In 2013 the Illinois State Board of Education raised the performance expectations for the ISAT in reading and math. These expectations have been adjusted to better align with the Common Core State Standards, a multi-state initiative that established year-by-year guidelines outlining the grade-specific skills and content students need to stay on the path to college and career readiness. The higher expectations of the new standards will result in a downward shift of where students rank in meeting or exceeding standards.

Source: Illinois State Board of Education

Math

The state average for Math was 59% in 2013.

2013

 
 
67%

2012

 
 
81%

2011

 
 
92%

2010

 
 
91%
Reading

The state average for Reading was 59% in 2013.

2013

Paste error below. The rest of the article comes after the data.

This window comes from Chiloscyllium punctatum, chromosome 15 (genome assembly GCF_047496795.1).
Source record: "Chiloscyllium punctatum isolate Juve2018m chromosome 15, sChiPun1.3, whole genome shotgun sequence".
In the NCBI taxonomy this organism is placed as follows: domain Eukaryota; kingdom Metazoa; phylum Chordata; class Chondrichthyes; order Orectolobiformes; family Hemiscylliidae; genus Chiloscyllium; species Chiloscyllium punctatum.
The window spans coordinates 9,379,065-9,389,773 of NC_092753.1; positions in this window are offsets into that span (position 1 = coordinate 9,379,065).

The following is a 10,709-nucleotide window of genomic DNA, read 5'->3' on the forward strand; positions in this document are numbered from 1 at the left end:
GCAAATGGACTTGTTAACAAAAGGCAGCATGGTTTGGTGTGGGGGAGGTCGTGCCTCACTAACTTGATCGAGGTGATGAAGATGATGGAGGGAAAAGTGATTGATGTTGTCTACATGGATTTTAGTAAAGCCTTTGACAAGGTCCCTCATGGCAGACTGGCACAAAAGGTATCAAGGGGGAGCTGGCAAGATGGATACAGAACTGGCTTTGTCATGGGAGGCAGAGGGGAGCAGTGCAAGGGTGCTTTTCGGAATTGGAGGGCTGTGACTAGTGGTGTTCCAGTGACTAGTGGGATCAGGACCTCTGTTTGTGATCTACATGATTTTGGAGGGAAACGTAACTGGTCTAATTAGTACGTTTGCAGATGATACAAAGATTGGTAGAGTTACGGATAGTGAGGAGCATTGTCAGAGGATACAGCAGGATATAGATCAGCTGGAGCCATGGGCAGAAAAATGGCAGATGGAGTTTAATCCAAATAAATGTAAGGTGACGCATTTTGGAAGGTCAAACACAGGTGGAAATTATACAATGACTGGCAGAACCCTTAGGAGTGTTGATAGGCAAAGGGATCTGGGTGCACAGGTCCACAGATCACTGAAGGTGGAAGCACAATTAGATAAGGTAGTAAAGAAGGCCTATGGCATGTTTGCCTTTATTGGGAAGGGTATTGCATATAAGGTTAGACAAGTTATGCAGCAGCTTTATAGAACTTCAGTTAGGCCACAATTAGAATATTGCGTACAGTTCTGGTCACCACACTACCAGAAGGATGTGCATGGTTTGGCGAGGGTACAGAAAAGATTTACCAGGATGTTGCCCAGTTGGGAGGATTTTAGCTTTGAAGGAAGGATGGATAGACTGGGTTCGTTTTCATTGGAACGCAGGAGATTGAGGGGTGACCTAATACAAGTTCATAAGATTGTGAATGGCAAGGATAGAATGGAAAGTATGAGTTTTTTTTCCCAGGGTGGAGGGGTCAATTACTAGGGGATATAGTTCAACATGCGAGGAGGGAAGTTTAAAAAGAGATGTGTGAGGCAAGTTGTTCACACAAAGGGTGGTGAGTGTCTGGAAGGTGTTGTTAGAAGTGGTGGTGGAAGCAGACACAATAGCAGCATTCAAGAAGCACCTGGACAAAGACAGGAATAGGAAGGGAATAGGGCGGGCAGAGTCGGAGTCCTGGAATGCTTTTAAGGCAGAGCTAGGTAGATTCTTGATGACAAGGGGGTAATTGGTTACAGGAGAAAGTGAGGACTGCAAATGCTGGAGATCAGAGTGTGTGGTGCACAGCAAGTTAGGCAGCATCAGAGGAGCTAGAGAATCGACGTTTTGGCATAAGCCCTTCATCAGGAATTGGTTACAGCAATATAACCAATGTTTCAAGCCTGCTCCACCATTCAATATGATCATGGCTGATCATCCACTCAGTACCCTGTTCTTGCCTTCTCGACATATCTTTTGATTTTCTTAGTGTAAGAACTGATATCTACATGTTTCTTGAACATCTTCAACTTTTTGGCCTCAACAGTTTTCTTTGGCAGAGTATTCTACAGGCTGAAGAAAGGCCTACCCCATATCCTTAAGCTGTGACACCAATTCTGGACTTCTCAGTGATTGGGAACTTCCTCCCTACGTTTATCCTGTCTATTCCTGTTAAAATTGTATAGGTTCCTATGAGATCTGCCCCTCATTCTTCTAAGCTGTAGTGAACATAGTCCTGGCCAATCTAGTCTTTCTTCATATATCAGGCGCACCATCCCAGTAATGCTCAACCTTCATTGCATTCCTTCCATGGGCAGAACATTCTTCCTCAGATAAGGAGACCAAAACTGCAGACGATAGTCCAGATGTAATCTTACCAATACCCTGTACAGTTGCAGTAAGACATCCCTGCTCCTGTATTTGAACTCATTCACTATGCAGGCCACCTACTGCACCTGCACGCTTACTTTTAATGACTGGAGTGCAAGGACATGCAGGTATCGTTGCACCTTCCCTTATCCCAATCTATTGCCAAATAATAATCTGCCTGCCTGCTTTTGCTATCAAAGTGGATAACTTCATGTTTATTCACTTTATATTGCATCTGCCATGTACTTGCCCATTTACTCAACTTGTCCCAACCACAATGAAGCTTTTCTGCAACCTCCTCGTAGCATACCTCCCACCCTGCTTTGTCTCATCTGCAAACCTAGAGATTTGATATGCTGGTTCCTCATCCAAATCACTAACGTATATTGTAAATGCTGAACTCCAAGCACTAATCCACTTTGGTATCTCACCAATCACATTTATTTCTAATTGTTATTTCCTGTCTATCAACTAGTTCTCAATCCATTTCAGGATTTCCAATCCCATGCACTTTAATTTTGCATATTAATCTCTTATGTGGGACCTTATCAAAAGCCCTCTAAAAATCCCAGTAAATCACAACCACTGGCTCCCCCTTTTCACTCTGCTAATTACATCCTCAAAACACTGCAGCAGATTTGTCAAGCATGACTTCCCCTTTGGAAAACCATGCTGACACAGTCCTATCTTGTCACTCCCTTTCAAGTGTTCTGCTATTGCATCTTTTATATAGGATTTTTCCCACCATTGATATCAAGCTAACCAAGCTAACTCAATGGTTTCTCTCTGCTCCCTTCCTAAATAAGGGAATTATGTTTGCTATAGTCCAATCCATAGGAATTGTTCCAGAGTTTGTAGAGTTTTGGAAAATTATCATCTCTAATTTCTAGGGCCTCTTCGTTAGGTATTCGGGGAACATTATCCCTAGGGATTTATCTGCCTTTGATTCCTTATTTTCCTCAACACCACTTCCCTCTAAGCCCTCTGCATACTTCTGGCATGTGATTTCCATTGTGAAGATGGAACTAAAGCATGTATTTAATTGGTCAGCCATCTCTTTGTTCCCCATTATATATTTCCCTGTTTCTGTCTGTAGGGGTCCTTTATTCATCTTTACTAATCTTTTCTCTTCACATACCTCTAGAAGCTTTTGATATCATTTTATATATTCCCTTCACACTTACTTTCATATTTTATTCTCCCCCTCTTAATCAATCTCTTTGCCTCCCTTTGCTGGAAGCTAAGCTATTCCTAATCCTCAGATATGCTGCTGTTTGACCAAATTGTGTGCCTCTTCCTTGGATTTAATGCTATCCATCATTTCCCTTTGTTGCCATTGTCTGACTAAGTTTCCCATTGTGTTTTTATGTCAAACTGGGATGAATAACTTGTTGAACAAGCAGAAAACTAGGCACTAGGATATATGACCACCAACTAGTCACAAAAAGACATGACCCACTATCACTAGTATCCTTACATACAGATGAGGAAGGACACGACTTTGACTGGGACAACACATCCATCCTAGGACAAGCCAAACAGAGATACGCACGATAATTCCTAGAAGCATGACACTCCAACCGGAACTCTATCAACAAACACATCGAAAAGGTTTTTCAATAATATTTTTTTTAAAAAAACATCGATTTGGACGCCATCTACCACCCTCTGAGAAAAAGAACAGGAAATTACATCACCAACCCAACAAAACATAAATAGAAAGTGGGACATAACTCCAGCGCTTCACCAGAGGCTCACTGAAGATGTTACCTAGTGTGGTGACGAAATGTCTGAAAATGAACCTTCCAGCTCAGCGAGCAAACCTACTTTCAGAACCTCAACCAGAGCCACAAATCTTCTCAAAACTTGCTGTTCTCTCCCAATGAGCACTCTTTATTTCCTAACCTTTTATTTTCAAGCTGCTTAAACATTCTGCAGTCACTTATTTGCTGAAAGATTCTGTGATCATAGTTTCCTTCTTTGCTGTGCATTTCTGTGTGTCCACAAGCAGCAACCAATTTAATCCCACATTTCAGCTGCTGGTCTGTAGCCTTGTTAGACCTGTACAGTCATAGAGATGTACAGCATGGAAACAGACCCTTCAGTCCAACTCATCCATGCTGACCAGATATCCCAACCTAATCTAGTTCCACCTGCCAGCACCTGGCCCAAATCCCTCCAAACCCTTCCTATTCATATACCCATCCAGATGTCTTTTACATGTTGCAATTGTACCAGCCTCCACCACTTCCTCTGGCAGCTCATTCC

72%

2012

 
 
81%

2011

 
 
88%

2010

 
 
86%
Scale: % meeting or exceeding standards

About the tests


In 2012-2013 Illinois used the Illinois Standards Achievement Test (ISAT) to test students in grades 3 through 8 in reading and math, and in grades 4 and 7 in science. The ISAT is a standards-based test, which means it measures how well students are mastering specific skills defined for each grade by the state of Illinois. The goal is for all students to score at or above the state standard.

In 2013 the Illinois State Board of Education raised the performance expectations for the ISAT in reading and math. These expectations have been adjusted to better align with the Common Core State Standards, a multi-state initiative that established year-by-year guidelines outlining the grade-specific skills and content students need to stay on the path to college and career readiness. The higher expectations of the new standards will result in a downward shift of where students rank in meeting or exceeding standards.

Source: Illinois State Board of Education

Math

The state average for Math was 60% in 2013.

2013

 
 
78%

2012

 
 
94%

2011

 
 
93%

2010

 
 
87%
Reading

The state average for Reading was 59% in 2013.

2013

 
 
73%

2012

 
 
90%

2011

 
 
94%

2010